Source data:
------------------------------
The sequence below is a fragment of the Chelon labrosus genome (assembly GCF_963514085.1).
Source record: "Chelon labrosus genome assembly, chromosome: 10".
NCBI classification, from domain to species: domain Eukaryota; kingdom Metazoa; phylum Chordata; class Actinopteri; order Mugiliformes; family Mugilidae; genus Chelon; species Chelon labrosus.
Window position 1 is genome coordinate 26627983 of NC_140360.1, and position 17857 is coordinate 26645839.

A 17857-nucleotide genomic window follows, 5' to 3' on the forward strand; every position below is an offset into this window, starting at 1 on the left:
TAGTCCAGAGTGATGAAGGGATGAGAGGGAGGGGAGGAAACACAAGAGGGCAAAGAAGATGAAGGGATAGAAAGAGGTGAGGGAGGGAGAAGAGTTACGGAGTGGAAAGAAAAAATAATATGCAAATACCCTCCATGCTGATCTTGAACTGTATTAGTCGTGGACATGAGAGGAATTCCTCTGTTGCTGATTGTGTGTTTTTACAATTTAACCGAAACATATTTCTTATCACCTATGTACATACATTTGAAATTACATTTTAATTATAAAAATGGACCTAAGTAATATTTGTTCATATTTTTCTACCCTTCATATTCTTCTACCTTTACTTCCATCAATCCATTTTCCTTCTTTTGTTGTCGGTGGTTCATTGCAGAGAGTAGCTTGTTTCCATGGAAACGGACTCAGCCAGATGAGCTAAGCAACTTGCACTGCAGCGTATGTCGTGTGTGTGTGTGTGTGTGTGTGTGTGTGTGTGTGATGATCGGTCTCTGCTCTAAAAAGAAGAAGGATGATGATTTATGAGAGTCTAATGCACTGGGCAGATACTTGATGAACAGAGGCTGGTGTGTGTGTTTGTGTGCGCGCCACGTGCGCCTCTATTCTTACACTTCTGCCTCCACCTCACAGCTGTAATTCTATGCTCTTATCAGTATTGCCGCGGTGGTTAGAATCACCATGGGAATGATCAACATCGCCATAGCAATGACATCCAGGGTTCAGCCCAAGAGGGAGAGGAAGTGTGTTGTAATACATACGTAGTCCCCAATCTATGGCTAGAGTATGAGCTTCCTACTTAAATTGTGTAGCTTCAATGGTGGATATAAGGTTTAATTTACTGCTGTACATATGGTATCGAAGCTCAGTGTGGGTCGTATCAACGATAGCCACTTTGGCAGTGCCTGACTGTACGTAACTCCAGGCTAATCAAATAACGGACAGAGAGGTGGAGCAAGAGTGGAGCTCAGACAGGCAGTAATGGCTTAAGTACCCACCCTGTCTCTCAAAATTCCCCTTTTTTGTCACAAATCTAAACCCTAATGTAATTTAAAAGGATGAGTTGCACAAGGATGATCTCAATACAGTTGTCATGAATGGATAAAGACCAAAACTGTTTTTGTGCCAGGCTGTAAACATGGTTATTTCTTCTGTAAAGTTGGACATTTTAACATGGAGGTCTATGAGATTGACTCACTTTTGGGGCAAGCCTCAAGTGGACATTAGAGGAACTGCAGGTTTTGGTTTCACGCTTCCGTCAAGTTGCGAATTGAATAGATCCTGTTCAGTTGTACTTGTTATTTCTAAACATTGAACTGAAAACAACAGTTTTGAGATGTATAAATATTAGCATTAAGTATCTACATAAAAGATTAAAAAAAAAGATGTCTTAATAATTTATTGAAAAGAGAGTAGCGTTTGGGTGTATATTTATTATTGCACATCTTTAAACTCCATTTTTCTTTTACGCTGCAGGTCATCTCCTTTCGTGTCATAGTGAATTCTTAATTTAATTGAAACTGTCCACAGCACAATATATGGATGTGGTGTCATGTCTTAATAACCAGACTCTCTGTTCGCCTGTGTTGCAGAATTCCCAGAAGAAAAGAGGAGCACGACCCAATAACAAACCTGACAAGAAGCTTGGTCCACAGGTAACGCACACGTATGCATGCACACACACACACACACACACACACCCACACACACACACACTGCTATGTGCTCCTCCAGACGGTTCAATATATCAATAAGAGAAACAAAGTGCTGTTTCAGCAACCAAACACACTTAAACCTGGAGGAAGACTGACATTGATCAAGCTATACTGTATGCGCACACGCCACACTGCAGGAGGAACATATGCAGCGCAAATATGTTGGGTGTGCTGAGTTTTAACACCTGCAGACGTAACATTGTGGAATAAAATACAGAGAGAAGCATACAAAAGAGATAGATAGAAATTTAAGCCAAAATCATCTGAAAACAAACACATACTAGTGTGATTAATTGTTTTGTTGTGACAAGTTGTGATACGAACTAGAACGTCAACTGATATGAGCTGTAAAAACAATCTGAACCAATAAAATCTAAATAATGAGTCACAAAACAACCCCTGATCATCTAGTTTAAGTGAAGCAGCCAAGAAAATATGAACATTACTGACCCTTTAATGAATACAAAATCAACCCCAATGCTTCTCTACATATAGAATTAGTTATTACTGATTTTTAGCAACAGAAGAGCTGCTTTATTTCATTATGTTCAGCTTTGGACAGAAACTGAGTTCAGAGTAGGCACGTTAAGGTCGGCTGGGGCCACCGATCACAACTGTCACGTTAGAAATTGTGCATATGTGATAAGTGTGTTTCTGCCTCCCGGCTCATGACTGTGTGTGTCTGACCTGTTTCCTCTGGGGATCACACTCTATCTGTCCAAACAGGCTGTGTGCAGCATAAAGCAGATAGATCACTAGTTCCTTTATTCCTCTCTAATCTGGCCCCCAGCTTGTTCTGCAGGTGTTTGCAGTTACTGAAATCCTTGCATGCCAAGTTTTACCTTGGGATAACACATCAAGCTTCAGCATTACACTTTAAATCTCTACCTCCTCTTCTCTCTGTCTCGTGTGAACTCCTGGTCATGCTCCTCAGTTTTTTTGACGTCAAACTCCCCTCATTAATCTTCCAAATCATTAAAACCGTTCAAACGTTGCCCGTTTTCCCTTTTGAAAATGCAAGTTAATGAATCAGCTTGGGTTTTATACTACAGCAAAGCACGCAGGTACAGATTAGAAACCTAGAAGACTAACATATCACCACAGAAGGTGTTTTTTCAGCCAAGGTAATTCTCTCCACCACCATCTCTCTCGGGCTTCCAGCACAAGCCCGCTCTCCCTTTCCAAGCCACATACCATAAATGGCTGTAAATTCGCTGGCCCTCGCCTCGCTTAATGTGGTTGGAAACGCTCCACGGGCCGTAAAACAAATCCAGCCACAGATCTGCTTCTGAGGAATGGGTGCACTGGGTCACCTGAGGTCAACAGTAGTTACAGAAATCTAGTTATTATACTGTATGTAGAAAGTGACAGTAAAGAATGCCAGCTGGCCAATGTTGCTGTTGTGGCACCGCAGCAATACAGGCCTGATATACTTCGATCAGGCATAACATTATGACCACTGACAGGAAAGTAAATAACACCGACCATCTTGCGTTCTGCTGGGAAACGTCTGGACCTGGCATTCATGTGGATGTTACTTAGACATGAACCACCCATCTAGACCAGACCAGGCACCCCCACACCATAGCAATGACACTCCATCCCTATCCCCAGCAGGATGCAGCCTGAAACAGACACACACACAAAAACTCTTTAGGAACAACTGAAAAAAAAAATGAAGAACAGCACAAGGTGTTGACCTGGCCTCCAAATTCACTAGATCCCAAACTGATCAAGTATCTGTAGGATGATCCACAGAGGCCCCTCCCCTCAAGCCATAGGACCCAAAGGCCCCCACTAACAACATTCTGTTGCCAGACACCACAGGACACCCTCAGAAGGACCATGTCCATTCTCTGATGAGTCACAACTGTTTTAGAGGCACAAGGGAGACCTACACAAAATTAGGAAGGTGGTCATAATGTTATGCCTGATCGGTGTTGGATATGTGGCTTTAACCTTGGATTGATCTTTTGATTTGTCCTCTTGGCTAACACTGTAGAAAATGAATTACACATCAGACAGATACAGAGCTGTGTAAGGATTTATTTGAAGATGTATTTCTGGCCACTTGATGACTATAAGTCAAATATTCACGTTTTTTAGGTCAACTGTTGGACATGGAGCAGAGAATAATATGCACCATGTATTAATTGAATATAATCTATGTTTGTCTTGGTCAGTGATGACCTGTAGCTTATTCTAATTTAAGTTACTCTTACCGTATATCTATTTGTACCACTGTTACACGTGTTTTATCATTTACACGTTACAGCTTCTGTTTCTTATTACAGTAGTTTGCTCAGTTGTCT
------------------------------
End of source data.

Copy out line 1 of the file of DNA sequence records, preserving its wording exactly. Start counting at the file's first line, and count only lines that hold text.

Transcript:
The sequence below is a fragment of the Chelon labrosus genome (assembly GCF_963514085.1).